People behaving badly online is nothing new, and it’s certainly not limited to social media. Employees who work in customer service must occasionally deal with disgruntled customers who flame out at them, writing critical (or worse) emails, Facebook posts, and tweets.

As the CEO of a company where half the staff works in customer service, I have to step in every once in awhile and let users know that the way they are talking to my employees is unacceptable. If a user wants to criticize the product we make, that’s one thing, because the product doesn’t have feelings. But Jane and Jessica and Amy, three of our stellar agents, do!

As the CEO, I believe in the adage “sh** runs uphill.” At the end of the day, everything people complain about with regard to the company is my fault. So if someone is being rude to someone who works for me, I will gladly jump in and take the name-calling.

3. You can broker solutions that work for your customers and your employees

Generally, all it takes to make a disgruntled customer “happy” is money. I’m quick to offer refunds when it’s obvious that we are a bad fit for a certain customer. We offer a free plan and encourage all new users to test out the platform before they commit. (Having a free plan, especially in the software as a service space, is a great way to reduce refunds and disgruntled people.)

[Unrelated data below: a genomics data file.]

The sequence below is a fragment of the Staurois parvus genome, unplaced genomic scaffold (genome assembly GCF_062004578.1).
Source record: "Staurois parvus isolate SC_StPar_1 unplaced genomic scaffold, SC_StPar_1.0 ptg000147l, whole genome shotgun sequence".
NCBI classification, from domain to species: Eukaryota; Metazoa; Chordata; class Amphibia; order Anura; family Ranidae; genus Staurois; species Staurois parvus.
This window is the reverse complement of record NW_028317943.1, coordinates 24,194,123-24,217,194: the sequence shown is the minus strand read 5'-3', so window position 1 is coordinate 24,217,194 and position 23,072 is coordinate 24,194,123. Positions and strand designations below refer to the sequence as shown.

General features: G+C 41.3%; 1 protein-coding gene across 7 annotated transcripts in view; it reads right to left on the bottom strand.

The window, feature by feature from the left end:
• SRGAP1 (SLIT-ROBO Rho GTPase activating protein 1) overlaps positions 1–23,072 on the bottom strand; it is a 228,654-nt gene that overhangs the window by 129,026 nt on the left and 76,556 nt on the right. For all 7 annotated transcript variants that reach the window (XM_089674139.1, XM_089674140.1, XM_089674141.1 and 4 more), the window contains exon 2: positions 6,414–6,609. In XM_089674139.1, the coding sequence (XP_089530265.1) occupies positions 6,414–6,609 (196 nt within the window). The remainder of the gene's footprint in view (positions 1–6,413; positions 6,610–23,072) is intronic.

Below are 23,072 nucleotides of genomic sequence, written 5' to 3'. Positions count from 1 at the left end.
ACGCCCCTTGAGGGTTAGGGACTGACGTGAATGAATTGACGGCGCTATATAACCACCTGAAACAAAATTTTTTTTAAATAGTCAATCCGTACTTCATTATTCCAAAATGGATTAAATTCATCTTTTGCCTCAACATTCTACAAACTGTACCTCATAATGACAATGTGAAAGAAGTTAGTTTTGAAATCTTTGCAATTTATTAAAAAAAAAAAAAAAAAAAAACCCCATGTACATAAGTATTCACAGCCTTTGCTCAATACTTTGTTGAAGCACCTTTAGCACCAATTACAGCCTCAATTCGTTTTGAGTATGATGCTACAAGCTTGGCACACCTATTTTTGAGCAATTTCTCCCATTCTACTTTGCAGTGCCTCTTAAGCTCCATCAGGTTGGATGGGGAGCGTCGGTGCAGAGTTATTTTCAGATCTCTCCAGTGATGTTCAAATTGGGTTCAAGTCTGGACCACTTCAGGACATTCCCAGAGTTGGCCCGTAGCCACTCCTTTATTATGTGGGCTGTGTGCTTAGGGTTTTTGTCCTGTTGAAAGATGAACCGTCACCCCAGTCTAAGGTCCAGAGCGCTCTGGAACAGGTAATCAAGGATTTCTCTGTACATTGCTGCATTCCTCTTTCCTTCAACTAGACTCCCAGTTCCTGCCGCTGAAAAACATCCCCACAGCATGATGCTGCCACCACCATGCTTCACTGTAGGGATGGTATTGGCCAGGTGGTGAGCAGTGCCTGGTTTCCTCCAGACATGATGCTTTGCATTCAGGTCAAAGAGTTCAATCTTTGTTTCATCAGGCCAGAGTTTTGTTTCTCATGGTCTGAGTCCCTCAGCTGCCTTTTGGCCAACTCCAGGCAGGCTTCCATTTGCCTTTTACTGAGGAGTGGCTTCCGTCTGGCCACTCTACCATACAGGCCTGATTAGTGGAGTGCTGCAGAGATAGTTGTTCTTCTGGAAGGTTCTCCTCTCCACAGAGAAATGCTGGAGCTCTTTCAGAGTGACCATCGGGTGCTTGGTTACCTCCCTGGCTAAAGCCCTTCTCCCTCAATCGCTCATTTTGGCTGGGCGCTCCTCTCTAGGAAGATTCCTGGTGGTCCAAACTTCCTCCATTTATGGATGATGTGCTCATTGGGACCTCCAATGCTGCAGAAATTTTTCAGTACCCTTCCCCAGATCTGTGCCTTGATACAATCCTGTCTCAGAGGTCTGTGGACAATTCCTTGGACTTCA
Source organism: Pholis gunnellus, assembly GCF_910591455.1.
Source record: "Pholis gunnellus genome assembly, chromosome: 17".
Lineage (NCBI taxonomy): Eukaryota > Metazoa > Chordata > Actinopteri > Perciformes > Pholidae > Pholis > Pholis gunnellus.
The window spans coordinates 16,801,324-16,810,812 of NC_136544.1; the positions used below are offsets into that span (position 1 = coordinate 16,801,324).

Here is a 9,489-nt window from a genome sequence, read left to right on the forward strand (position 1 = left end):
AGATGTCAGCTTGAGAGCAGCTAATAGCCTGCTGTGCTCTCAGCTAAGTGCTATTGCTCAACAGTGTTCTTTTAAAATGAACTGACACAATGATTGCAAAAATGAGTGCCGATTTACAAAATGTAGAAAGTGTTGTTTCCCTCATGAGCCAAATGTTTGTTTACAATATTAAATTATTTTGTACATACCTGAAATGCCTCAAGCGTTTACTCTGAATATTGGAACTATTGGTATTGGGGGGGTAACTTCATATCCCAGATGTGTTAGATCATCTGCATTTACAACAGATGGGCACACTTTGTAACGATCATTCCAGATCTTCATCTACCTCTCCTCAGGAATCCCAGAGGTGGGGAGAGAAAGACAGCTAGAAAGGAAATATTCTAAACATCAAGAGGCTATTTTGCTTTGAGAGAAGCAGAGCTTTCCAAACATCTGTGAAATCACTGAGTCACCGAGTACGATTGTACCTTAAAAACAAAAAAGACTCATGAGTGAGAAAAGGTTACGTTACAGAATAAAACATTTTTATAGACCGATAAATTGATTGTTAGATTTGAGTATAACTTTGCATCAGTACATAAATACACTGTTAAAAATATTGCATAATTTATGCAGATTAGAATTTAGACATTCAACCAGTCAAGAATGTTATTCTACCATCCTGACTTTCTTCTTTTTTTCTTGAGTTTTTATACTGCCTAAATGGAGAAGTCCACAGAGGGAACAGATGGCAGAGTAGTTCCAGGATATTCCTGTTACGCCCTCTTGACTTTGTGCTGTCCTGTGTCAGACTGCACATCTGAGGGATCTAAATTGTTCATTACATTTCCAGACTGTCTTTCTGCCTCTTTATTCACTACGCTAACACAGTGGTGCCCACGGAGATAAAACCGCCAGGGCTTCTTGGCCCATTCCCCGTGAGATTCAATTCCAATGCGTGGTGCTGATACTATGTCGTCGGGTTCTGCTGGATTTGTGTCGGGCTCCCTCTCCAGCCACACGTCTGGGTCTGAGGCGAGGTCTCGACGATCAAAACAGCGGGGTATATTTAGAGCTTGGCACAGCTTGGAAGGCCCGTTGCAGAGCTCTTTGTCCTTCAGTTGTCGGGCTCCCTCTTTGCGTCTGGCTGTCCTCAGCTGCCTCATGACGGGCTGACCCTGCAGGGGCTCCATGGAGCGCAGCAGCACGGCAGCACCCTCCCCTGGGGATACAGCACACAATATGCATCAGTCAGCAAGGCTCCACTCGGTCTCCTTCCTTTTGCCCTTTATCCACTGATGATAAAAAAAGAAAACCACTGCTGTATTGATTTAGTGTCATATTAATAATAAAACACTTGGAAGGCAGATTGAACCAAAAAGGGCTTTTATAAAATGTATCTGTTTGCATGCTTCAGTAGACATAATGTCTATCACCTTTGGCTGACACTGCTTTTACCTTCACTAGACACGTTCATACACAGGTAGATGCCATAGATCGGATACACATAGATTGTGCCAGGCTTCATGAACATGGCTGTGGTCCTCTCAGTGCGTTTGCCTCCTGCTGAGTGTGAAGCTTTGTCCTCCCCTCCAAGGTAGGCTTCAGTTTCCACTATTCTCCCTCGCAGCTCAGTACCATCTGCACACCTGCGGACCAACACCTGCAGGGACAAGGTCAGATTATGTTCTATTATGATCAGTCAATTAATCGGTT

But many of our users skip the free option and sign up for a pro plan only to get into the nitty gritty and realize it’s not the right platform for them. They get frustrated and occasionally lash out at the support agents.

In this situation I acknowledge their frustration, ask them what they want us to do to make things “right.” If they demand a refund, I give it and then suggest they use a different platform.

Your company should want customers who share your goals and views. If they don’t, then you shouldn’t worry about losing them because at the end of the day, their criticism is distracting and reduces productivity.

4. Sometimes the customer has to go

Evernote CEO Phil Libin recently penned a great Inc. Magazine article about how he “loves” his angriest customers because they provide insight about his software. He also admits the complaints can sometimes be demoralizing for the people who have to deal with them, which is why he trains new team members how to read the criticism without losing their minds or taking it personally.

While Libin doesn’t say this, there are also some customers who simply are not a good fit for a particular business. At ShortStack, we occasionally get complaints from customers who have unrealistic expectations — i.e. perhaps they expect support services to be available 24/7 even though they are free users, or they want services that we don’t provide and are outraged when we let them know that we can’t actually build a product for them. In that case, we cut them loose — politely, of course!

Every business could probably trade horror stories for hours, but we’re curious to know about your company’s policy for dealing with dissatisfied customers. What do you do when you find yourself caught between the people who pay you and the people you pay?

Image credit: zimmytws/Shutterstock